Monday, January 30, 2017

Review Glessner House - Chicago Historic Site

A tour of Glessner House, in Chicago's Prairie District had been on my bucket list for a few years. Glad to have completed the tour and experience early in 2017.  

Prairie Avenue, once known as “millionaires’ row” began subdivision in the 1850s.  Chicago icons George Pullman and Marshall Field helped establish Prairie Avenue as Chicago’s premier residential street. Alas by the 1910's the area had fallen out of fashion as the city grew - and today only a few of the original houses remain. Luckily with the rebirth of the south-side- live seems good in the area.

The exterior of the house I found stark contrast to other homes of the period and on the street. This was the intent and desire of the owner and architect. Lots of good history to the home design can be found on the museum website. I especially liked that the house was devoid of windows on the north-side - environmentally sound and kept more private.

The front door of the house I found to be very similar to those in the Irish Prison I had toured recently. A fact that the tour guide also mentioned - a desire to replicate that old world feeling! 

Glessner House Entryway - Jan 2017

The street side exterior also is a stark contrast to the interior court-side which was washed in windows. Albeit that the grounds for this home are sparse- at the time it was near the lake and other parks. Plus the family only resided here in the wintertime - the summer residence was a farm. 

Glessner House Courtyard, Jan 2017
In the photo above, the large curved portion of the building on the left - the upper level was a conservatory - the copper roof was originally glass. This was until they realized that it became too hot.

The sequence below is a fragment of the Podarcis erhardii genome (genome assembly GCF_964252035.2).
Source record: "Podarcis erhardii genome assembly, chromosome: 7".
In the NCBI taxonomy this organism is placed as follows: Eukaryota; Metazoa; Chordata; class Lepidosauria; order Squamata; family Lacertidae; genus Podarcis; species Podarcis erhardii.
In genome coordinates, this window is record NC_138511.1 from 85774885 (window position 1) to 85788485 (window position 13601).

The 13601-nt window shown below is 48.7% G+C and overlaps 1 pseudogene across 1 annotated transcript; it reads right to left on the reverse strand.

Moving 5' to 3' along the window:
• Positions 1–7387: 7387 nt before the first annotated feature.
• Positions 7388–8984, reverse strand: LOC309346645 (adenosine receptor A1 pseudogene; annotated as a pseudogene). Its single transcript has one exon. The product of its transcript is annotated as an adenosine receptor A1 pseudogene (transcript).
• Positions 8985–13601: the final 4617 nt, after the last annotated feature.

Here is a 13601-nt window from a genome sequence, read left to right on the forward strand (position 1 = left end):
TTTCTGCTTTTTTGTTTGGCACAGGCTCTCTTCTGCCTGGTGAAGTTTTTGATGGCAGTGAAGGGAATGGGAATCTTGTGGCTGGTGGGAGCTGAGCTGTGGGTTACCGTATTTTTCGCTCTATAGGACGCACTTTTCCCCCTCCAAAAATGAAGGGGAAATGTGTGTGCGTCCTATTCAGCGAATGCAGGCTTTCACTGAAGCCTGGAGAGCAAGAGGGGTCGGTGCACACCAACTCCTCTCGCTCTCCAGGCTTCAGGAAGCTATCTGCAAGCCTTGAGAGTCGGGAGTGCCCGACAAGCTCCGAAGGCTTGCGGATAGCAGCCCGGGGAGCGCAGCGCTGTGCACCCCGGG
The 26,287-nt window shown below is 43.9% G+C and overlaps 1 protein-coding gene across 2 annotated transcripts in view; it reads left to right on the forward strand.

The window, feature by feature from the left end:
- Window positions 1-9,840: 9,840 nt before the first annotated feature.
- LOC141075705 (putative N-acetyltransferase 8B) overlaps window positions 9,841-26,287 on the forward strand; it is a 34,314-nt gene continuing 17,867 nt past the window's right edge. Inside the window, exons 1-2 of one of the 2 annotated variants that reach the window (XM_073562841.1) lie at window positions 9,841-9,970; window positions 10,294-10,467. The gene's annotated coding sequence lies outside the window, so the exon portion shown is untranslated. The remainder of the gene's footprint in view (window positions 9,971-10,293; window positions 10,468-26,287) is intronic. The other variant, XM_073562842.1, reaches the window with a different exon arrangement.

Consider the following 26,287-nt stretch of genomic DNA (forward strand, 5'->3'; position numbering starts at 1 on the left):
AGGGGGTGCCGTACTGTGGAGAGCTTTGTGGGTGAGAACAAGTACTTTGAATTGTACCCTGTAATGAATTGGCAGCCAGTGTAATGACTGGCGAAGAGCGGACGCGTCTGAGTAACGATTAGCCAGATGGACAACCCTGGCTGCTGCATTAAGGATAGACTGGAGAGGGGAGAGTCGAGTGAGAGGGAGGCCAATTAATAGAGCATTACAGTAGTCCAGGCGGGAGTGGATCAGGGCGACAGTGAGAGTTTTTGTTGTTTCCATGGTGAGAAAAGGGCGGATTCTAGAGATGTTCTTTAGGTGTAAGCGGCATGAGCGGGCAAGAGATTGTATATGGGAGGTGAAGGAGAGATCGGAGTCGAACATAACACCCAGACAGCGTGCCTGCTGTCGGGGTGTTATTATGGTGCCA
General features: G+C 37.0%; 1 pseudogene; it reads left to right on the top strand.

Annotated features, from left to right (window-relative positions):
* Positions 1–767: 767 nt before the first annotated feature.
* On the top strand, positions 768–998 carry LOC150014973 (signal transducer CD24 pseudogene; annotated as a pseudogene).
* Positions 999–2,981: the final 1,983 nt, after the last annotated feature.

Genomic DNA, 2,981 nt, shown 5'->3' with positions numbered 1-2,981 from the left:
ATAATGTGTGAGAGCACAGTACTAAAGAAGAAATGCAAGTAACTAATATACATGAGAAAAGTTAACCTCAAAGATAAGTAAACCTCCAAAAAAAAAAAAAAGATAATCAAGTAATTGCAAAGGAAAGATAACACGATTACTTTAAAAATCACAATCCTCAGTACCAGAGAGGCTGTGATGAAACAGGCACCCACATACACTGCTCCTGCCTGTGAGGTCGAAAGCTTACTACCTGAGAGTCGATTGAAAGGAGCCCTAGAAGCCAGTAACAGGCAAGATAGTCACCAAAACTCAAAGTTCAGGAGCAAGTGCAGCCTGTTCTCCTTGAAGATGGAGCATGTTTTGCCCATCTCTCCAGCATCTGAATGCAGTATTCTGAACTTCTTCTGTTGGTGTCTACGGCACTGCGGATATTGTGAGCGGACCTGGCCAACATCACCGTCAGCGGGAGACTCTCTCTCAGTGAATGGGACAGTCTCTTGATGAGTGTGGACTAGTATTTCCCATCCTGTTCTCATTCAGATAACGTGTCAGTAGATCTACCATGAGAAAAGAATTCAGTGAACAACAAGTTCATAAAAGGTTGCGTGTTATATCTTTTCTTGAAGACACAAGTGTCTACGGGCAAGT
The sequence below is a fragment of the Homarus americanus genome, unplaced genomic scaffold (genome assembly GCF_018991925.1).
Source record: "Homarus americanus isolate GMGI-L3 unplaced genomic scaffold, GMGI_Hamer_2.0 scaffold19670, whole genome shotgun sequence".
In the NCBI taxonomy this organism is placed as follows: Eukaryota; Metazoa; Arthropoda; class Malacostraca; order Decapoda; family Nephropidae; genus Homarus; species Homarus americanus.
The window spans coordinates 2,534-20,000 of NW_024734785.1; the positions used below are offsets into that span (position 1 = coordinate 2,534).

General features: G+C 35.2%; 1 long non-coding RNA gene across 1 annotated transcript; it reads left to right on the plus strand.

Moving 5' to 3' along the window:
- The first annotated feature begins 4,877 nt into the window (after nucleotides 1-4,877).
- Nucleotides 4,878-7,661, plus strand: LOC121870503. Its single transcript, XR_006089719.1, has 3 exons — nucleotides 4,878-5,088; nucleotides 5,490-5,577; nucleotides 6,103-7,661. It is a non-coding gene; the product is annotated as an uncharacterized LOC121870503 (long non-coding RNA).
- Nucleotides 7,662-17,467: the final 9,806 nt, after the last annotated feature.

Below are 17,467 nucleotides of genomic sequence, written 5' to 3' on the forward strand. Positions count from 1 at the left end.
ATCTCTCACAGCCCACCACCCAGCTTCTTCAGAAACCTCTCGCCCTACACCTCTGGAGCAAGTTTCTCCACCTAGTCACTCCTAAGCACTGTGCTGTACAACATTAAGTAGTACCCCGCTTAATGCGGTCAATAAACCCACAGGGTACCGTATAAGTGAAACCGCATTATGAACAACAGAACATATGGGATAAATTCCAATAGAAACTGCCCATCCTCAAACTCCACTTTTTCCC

Immediately upon entering the home, the red oak quartersawn woodwork hit me - so gorgeous. Plus all the stair railings in the family portions of the home were supprted by four different styles of barley twist spindles. Love that!

Barley Twist Spindles - Glessner House, Jan 2017

The first room on the tour was the library - photo below. The partner desk was used by both Mister and Misses Glessner - which I found amazing. The more I learned about Mrs. Glessner I thought she and I would have been soul sisters. She was involved in managing the business, was a amateur botanist, beekeeper, silversmith, entertainer, mother...

Glessner Partner Desk - January 2017

Deskside Phone List - Glessner, 2017

On the corner of both sides of the desk was the above "phone list." I enjoyed that the numbers were 4 digits :)

Ever wonder about the slang "in the crapper" or "crap?" It all goes back to an inventor named Thomas Crapper.  In a bathroom off the main hall - there was a Crapper sink and accompanying W.C. (water closet) paper. Seems that Thomas Crapper was one of the first to actually promote bath fixtures and products - hence I guess his name is now slang. 

Glessner House Bath - Jan 2017

Crapper Paper :) - Glessner House, 2017

The kitchen was very large - with a butler pantry, working kitchen, dry pantry and large walk in cooler. I enjoyed the dry pantry was staged with canning items and crocks. 

Well worth the visit! Also not other historic homes in the area - Dreihaus, & Dawes.


Teresa Marie

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